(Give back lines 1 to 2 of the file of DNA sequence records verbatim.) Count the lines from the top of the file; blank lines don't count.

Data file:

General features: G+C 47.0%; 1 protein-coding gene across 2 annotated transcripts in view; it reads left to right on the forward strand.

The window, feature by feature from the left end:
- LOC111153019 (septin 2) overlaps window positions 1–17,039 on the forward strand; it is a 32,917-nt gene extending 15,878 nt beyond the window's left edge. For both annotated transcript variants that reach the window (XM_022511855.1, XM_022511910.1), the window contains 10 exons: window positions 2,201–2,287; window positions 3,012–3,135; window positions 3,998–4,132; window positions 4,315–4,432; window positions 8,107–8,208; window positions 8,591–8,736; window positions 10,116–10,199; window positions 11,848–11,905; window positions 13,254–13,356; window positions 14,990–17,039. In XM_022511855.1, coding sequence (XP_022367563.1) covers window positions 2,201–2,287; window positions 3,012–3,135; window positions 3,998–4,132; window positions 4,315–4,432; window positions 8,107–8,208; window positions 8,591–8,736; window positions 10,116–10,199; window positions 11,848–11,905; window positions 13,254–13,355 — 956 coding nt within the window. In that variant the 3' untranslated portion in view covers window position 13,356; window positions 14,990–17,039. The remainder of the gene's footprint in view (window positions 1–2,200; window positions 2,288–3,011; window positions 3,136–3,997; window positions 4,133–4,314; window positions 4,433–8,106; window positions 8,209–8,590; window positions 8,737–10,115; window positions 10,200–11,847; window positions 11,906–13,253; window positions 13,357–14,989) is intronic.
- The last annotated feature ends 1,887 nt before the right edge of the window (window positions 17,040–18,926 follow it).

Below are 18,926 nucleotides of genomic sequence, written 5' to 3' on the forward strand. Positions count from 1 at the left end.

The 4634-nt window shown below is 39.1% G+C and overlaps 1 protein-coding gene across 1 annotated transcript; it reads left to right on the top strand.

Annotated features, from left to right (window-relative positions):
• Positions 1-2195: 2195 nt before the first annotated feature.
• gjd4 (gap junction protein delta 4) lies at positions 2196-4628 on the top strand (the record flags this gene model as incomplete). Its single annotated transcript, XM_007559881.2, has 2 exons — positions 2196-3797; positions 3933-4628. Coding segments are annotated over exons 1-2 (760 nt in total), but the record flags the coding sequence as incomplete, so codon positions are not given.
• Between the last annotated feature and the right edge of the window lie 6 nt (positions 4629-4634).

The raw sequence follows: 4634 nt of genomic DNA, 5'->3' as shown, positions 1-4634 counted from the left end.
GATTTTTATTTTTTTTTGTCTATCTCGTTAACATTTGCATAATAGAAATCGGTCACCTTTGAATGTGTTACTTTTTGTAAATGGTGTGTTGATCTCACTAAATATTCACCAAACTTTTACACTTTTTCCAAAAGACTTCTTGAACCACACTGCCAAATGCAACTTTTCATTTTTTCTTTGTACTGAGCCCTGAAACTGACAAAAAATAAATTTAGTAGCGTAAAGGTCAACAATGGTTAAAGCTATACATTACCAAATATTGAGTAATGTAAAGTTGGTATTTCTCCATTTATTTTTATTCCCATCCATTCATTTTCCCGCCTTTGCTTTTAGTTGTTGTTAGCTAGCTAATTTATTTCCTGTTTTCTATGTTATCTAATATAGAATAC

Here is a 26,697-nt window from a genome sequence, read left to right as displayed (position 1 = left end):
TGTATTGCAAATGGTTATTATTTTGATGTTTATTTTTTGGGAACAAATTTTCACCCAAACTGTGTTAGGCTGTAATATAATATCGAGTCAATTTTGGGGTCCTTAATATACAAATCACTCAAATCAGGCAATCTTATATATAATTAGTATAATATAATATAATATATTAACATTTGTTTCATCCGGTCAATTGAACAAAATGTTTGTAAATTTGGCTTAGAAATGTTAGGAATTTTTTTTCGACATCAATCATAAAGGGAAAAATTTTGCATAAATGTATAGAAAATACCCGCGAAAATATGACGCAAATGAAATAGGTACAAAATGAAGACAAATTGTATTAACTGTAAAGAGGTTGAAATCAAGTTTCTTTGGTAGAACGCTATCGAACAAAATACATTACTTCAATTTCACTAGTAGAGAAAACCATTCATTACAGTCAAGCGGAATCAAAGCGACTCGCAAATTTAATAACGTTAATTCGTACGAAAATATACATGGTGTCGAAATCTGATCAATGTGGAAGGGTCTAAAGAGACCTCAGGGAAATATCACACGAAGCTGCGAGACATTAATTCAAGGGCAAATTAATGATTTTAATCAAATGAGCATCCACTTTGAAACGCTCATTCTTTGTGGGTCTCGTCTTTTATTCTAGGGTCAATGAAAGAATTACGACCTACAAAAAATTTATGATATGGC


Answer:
General features: G+C 47.0%; 1 protein-coding gene across 2 annotated transcripts in view; it reads left to right on the forward strand.

The window, feature by feature from the left end: